The tactical combinations you’ll concentrate on will be more complex than at lower levels, and Chess Tactics for Club Players will give you plenty of exercises on which to flex your tactical muscles:


The course contains 230 tutorial examples to teach you the concepts, as well as 1,200 exercises on which to test your skills. The exercises are organized by tactical theme, but can be randomized for an even greater challenge (as you’ll not know the theme beforehand).

Your strategic studies should begin with Chess Guide for Club Players:


This training program consists of 75 lessons which include over 400 examples derived from top players’ games. You can then practice what you’ve learned with more than 200 exercises, for which Peshka will track your progress and provide a rating based on how well you’ve done.

As mentioned above, your endgame training should now be covering all types of endings. That’s where Total Chess Endings will prove itself invaluable as a training aid:


Total Chess Endings provides you with more than 700 instructional examples which clearly explain the principles behind the chess endgame, as well as 2,450 challenging endgame exercises organized according to 500 themes. When using the course in Peshka you’ll be able to randomize the chess problems if you wish so as to not know beforehand the theme which is involved in the solution.

Your opening training should now be moving toward the ideas of individual opening variations. You can acquire the knowledge you need to properly play the openings though the seven volume Modern Chess Opening collection:


The seven individual volumes each contain hundreds of theoretical discussions regarding individual opening variations: Open Games, Semi-Open Games, Sicilian Defense, Closed Games, Semi-Closed Games (two volumes), and Other Openings. You can choose to specialize in a few specific types of openings or use the complete seven volume set to have a complete opening encyclopedia at your fingertips.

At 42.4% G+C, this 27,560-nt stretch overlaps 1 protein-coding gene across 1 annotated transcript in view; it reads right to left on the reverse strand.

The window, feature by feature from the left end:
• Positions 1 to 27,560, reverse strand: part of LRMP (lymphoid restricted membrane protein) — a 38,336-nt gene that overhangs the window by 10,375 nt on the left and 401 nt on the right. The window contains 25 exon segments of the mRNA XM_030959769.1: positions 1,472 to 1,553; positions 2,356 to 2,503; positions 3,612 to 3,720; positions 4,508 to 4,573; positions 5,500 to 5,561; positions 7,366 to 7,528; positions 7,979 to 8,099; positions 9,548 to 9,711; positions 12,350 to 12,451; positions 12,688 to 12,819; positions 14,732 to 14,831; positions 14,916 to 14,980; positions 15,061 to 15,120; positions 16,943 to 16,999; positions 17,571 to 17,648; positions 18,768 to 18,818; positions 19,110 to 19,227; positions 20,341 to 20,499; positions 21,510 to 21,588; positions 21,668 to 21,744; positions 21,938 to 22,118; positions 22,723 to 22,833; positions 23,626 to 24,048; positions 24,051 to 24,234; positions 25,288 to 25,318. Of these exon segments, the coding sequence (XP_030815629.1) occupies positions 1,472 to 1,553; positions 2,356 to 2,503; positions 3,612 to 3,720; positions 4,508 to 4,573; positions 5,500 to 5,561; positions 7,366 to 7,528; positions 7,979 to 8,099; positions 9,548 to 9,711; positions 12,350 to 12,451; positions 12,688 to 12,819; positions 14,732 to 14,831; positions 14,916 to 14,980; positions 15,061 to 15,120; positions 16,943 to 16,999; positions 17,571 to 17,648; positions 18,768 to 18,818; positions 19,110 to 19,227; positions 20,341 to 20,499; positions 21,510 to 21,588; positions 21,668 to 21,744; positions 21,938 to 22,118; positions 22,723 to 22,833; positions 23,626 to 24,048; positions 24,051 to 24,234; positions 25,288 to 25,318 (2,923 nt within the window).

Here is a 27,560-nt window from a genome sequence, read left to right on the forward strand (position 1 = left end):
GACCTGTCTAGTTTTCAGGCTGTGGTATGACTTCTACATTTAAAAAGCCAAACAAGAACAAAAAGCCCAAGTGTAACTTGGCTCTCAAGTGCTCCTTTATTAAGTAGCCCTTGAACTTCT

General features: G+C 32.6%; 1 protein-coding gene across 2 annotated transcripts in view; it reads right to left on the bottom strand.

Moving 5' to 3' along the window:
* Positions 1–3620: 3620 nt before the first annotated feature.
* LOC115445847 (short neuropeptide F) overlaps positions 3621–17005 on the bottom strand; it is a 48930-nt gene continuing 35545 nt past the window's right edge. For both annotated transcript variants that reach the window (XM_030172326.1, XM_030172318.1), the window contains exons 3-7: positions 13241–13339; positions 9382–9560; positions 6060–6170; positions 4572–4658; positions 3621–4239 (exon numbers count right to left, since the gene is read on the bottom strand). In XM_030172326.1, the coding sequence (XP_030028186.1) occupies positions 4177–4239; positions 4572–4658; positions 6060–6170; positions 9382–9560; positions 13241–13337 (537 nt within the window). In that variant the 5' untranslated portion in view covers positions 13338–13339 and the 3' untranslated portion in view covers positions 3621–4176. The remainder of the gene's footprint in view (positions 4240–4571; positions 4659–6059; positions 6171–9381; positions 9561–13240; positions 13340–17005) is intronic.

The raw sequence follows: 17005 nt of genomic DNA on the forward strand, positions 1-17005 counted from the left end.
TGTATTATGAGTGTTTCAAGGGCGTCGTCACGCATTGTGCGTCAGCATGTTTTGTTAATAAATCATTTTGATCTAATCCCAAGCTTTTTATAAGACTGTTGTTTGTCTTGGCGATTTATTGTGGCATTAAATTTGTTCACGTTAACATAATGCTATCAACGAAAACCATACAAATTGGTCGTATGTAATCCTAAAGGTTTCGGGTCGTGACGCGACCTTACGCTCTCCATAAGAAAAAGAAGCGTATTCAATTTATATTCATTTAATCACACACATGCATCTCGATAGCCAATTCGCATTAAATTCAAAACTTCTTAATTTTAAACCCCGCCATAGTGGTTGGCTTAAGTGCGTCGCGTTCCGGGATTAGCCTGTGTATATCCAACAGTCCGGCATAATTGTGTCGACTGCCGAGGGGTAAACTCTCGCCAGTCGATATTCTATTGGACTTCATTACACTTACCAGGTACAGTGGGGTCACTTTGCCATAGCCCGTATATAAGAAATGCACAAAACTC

Likewise, the ten volume Chess Tactics in the Opening illustrates how winning tactical opportunities are often available to an alert player even at an early stage in the game:


The ten volumes include tactical instruction in the French Defense, Slav Defense, Sicilian Defense (two volumes), Open Games, King’s Indian Defense, Gruenfeld Defense, Caro-Kann Defense, Benko Gambit, and Scandinavian Defense. The typical volume of the set features 200 to 300 instructional examples and 300 to 500 practical exercises for you to solve. As with the Modern Chess Opening collection, you can specialize in a specific opening or practice using the entire set to become a tactical master in nearly any opening.

After reaching the 1800 Elo level, you should continue your strategic studies. Chess Guide for Intermediate Players will expand your strategic vision:


The 75 lessons in this study course will provide you with the tools you need to understand chess strategy, helping you to create effective plans and long-term goals in your games. The lessons provide 290 informative instructional examples which will aid you in solving the more than 750 exercises given to test your skills.

As previously mentioned, reaching the 1600 to 2000 Elo level is an ideal time to acquire a good chess database program. Chess Assistant is the perfect combination of utility and affordability:


Chess Assistant Pro allows you to play chess online and against a computer, analyze your games, and have easy access to a database of more than six million games, fully searchable by a wide variety of criteria, including game header information, board position, piece arrangement, pawn structures, openings, endgame material, and more. You can supplement the lessons provided in your chess courses quickly and easily by finding additional relevant games in Chess Assistant’s massive database, and then replay the games on your onscreen electronic chessboard. It’s like having a gigantic chess library on your computer.